Dallas Cowboys rookie running back Ezekiel Elliott is glad to be vindicated from domestic violence accusations by his former girlfriend Tiffany Thompson and is excited to focus all of his attention on Sunday’s season opener against the New York Giants.
But the former Ohio State calls the six-week ordeal, which began July 22 and ended Tuesday when prosecutors in Columbus, Ohio, declined to be bring charges against him, a lesson learned.
“I’m a target, that’s what I’ve realized from all of this,” Elliott said. “I’ve got to conduct myself that way so I can not have any distractions and I can just focus on ball.”
Elliott denied knowledge of texts that came out of court records, suggesting that he might be worried about passing a drug test before the start of training camp.
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“Honestly, I have no idea what you are talking about. I haven't seen those,” Elliott said. “I'm actually talking about football. I'm sorry.”
The NFL will have the final say in both matters, as a league investigation remains ongoing.
The situation is over as far as Elliott is concerned.
“We were very confident since day one,” Elliott said. “Wasn’t really worried that much. I know I didn’t do anything wrong. Honestly, I was just focused on ball. I let my lawyers and representatives handle the rest. I’m glad to put the distractions behind me and I’m excited to start this season. I’m excited to open up against the Giants and I’m ready to leave all that behind me.”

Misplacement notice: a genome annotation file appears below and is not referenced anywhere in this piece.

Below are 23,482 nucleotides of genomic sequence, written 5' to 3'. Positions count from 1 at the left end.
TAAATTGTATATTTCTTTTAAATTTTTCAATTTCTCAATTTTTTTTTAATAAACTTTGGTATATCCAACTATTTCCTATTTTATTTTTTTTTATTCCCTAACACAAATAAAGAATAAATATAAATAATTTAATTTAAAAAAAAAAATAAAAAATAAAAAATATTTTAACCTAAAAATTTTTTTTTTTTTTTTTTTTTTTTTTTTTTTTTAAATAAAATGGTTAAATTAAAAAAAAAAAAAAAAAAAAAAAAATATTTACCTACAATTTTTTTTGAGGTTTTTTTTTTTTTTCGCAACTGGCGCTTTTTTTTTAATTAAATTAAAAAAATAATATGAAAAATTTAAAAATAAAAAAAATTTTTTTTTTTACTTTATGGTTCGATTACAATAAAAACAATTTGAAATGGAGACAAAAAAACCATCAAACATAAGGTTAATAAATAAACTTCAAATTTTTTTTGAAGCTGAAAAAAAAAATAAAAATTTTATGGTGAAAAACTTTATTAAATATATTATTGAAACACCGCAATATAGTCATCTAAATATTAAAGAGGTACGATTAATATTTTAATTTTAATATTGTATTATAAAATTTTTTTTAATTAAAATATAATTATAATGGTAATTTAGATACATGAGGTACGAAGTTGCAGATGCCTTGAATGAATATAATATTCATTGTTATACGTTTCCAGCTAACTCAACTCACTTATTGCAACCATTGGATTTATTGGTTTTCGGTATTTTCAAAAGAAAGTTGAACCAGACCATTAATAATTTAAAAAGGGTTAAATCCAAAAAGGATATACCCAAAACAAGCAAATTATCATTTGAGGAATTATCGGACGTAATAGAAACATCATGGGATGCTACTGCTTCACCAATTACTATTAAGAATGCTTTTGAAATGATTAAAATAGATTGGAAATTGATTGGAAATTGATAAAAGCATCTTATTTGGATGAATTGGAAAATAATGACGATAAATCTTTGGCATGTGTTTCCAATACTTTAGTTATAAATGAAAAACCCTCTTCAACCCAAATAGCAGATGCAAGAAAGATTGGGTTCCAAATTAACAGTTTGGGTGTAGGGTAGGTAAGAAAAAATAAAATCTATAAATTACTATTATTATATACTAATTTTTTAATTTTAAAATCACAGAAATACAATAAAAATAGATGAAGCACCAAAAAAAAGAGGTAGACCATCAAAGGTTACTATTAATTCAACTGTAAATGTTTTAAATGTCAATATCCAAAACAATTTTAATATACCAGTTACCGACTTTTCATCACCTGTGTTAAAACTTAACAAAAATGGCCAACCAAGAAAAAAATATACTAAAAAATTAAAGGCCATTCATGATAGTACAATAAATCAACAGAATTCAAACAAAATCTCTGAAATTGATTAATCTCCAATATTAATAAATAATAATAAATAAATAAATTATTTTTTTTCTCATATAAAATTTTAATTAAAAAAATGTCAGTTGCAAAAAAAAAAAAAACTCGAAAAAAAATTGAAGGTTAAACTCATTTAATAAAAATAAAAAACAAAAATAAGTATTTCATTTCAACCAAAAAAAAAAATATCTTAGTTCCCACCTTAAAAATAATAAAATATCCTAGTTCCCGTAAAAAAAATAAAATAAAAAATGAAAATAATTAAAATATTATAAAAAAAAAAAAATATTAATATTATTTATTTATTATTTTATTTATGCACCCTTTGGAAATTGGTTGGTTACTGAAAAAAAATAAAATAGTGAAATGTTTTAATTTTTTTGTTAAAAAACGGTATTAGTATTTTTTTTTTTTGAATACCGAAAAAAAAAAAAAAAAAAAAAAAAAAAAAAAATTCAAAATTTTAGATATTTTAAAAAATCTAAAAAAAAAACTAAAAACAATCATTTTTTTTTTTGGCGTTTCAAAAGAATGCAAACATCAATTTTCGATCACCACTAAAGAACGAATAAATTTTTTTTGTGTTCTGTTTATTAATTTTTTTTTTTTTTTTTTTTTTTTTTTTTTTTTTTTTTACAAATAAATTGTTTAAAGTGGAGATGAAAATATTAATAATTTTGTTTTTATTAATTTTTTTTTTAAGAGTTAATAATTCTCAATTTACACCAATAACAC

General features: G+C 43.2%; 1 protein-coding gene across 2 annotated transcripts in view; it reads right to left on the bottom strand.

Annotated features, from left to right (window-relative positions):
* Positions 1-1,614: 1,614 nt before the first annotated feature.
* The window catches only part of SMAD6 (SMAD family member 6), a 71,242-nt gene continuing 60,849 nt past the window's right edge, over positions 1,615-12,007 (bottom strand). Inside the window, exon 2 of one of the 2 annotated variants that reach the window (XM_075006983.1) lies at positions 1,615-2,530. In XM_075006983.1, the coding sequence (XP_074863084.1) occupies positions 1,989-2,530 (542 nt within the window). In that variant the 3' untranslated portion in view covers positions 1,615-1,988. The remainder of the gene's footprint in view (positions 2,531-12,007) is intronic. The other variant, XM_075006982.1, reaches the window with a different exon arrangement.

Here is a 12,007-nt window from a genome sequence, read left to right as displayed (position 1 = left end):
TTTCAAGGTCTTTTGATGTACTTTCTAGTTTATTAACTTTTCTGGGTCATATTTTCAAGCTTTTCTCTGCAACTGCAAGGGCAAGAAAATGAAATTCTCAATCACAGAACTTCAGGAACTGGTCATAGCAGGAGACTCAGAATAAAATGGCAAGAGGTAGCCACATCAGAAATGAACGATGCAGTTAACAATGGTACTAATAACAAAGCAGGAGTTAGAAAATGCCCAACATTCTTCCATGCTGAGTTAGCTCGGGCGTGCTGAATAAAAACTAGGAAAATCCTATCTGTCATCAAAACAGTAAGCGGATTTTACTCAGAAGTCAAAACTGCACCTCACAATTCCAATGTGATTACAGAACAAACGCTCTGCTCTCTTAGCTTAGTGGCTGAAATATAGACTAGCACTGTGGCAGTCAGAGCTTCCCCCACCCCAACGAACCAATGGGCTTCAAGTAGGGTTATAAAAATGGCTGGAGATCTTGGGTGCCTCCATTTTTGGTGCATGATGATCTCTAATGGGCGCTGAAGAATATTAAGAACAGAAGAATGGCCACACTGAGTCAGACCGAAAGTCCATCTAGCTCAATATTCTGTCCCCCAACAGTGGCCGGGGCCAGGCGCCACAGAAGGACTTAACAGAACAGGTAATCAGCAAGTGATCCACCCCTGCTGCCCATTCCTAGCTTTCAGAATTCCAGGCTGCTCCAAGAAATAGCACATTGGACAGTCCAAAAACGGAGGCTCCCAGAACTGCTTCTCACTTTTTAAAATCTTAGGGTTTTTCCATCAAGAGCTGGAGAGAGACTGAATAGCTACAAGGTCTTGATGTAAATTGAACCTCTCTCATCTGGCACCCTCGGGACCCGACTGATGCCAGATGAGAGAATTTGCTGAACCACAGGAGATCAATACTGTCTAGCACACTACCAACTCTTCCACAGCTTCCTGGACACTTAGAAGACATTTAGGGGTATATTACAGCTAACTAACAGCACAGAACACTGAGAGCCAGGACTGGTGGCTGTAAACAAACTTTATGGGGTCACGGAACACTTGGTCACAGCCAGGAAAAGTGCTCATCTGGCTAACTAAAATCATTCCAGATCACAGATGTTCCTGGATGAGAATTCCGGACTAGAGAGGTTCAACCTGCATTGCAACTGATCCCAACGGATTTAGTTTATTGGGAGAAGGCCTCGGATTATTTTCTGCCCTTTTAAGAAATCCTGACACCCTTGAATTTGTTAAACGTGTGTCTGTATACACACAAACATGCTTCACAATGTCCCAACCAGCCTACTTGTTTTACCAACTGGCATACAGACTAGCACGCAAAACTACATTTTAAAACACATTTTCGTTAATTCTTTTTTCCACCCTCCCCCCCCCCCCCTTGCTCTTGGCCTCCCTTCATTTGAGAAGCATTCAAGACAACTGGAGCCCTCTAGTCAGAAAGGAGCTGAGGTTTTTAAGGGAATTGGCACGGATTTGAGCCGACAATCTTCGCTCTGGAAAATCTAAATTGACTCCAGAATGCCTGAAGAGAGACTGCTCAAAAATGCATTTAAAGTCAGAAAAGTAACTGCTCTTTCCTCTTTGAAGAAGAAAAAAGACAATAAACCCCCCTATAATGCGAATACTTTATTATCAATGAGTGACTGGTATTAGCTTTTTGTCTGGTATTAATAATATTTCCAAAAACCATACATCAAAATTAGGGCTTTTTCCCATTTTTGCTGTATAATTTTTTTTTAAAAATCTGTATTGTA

Elliott allows that some damage has been done to his reputations by the false allegations.
“I’m just focused on now,” Elliott said.
With the case closed, Elliott gets to embark on a childhood dream and a first step toward greatness.
The Cowboys picked Elliott fourth overall in the spring NFL Draft after a record-setting career at Ohio State. They called him the best back to come out college since future Hall of Famer Adrian Peterson of Minnesota Vikings.
He is the third running back in franchise history to be picked among the top 20 players in the NFL Draft, joining Hall of Famers Tony Dorsett and Emmitt Smith.
“Playing in the NFL is something I've wanted since I was a little kid,” Elliott said. “The way I was raised is to expect greatness. I wouldn’t have it any other way. It's not a surprise to me at all.”
He refuses to list any personal goals. Still, Elliott acknowledges that he knows the yardage it will take to break Eric Dickerson’s rookie rushing record of 1,808 yards set in 1983.
“Someone brought it to my attention,” Elliott said. “We were actually just talking about it today in the running back room.”
So is that the goal?
“Whatever the team requires of me,” Elliott said. “I’m going to do whatever is asked of me to help win the game. I’m not going to go out there and try to put a numerical value on how many yards I want to run, how many touchdowns I plan on scoring. I just want to go out there and compete and win.”
That will be easier to do with the weight to domestic violence changes off his back.